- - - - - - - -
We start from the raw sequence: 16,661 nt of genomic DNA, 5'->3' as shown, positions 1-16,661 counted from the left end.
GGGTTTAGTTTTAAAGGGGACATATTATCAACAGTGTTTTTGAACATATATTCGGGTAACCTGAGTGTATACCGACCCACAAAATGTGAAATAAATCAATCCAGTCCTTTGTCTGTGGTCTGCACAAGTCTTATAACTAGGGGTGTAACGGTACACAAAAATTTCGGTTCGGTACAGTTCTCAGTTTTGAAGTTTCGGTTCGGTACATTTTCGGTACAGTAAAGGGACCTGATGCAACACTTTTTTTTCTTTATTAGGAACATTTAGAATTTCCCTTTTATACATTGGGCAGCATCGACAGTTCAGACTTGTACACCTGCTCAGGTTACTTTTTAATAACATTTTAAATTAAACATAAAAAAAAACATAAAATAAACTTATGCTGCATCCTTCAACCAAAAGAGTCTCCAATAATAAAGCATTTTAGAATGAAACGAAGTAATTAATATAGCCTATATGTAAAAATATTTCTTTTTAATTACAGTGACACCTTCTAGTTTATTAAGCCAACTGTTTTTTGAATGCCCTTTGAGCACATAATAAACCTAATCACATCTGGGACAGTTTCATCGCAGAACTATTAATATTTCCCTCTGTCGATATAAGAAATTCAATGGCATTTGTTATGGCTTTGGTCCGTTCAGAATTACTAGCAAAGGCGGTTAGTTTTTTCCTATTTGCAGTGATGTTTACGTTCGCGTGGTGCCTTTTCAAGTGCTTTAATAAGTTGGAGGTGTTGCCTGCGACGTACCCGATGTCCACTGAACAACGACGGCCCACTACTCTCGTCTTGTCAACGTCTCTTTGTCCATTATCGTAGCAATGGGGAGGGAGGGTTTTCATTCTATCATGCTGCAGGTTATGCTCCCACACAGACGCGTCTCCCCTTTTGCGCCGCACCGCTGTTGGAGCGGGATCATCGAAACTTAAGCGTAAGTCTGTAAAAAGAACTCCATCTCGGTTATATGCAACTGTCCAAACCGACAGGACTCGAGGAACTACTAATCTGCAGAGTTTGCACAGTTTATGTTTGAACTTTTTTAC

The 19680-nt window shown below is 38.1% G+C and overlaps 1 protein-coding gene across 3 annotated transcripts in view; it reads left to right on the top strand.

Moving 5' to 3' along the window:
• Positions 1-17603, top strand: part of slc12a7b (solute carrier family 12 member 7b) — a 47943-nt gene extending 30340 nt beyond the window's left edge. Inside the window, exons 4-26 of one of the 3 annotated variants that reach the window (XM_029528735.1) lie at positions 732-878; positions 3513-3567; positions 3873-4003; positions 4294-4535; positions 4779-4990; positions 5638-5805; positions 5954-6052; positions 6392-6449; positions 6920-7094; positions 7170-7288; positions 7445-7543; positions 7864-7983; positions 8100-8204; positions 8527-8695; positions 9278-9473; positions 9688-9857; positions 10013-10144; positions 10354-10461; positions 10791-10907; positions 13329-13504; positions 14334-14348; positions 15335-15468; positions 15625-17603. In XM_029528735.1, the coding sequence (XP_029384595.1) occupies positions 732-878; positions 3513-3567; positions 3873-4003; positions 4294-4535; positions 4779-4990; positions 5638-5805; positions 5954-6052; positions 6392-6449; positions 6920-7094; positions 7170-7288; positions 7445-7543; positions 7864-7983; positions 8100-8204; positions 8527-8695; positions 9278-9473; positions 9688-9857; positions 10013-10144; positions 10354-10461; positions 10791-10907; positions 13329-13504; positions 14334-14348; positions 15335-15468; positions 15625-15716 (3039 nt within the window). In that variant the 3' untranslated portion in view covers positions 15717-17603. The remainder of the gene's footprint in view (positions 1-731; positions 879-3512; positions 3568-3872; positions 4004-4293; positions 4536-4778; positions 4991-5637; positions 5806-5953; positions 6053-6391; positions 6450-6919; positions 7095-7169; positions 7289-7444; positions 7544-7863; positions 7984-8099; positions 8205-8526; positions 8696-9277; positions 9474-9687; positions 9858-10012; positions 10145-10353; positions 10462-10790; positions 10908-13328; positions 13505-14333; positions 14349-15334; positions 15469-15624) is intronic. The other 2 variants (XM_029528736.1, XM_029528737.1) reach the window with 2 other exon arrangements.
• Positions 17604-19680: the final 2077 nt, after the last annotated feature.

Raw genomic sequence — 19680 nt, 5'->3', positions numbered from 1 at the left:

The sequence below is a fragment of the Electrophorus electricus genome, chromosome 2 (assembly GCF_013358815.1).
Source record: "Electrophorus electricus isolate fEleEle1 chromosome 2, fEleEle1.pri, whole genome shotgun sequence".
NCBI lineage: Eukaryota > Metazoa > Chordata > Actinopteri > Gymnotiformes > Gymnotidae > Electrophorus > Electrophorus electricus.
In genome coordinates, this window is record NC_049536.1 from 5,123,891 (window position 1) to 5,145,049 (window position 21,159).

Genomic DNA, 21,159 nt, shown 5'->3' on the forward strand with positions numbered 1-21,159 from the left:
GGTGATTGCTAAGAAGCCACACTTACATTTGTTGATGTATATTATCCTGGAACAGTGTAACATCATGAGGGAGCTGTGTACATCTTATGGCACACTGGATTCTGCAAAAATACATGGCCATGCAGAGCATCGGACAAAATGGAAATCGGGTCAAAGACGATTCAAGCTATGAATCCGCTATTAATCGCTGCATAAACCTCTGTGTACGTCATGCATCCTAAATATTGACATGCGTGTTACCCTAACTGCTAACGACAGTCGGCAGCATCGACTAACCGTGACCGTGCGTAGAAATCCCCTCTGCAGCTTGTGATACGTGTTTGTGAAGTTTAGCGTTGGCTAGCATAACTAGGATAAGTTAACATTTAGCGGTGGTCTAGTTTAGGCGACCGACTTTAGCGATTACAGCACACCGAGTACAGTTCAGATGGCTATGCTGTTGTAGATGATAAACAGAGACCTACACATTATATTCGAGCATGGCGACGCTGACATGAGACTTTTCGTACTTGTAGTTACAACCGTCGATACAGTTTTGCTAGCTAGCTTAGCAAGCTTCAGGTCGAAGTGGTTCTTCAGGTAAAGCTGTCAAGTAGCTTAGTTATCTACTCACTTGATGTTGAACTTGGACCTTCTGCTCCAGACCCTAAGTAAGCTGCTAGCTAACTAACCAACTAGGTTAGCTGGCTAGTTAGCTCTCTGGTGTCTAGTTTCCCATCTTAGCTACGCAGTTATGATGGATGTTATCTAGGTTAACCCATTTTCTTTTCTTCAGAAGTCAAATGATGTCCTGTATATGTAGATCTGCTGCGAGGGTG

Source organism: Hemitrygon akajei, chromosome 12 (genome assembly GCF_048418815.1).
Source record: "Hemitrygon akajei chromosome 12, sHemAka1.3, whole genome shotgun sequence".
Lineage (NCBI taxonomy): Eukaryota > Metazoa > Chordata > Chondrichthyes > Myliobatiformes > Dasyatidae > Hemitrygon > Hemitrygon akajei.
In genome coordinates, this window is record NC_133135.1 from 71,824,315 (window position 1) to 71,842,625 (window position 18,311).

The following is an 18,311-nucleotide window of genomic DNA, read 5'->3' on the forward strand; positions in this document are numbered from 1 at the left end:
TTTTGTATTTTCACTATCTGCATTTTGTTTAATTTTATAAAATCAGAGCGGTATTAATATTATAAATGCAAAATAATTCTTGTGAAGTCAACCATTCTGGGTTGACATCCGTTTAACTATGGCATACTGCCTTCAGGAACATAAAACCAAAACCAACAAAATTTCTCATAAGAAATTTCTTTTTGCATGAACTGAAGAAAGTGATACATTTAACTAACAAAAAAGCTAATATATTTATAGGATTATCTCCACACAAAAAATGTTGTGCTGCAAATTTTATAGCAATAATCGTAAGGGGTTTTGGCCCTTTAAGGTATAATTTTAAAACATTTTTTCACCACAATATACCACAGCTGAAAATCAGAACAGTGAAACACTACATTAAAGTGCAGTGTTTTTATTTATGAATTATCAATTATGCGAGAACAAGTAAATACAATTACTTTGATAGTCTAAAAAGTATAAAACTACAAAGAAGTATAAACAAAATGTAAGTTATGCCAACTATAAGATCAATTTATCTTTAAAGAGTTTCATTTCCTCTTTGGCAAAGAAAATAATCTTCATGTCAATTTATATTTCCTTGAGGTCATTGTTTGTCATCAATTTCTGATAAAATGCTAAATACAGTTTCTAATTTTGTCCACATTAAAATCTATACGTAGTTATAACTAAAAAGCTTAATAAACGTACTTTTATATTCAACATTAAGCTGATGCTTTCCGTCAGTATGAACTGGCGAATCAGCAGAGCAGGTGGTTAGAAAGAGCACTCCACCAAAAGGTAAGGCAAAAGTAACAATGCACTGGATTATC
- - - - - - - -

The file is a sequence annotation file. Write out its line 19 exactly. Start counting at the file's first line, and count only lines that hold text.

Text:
TTTTGTATTTTCACTATCTGCATTTTGTTTAATTTTATAAAATCAGAGCGGTATTAATATTATAAATGCAAAATAATTCTTGTGAAGTCAACCATTCTGGGTTGACATCCGTTTAACTATGGCATACTGCCTTCAGGAACATAAAACCAAAACCAACAAAATTTCTCATAAGAAATTTCTTTTTGCATGAACTGAAGAAAGTGATACATTTAACTAACAAAAAAGCTAATATATTTATAGGATTATCTCCACACAAAAAATGTTGTGCTGCAAATTTTATAGCAATAATCGTAAGGGGTTTTGGCCCTTTAAGGTATAATTTTAAAACATTTTTTCACCACAATATACCACAGCTGAAAATCAGAACAGTGAAACACTACATTAAAGTGCAGTGTTTTTATTTATGAATTATCAATTATGCGAGAACAAGTAAATACAATTACTTTGATAGTCTAAAAAGTATAAAACTACAAAGAAGTATAAACAAAATGTAAGTTATGCCAACTATAAGATCAATTTATCTTTAAAGAGTTTCATTTCCTCTTTGGCAAAGAAAATAATCTTCATGTCAATTTATATTTCCTTGAGGTCATTGTTTGTCATCAATTTCTGATAAAATGCTAAATACAGTTTCTAATTTTGTCCACATTAAAATCTATACGTAGTTATAACTAAAAAGCTTAATAAACGTACTTTTATATTCAACATTAAGCTGATGCTTTCCGTCAGTATGAACTGGCGAATCAGCAGAGCAGGTGGTTAGAAAGAGCACTCCACCAAAAGGTAAGGCAAAAGTAACAATGCACTGGATTATC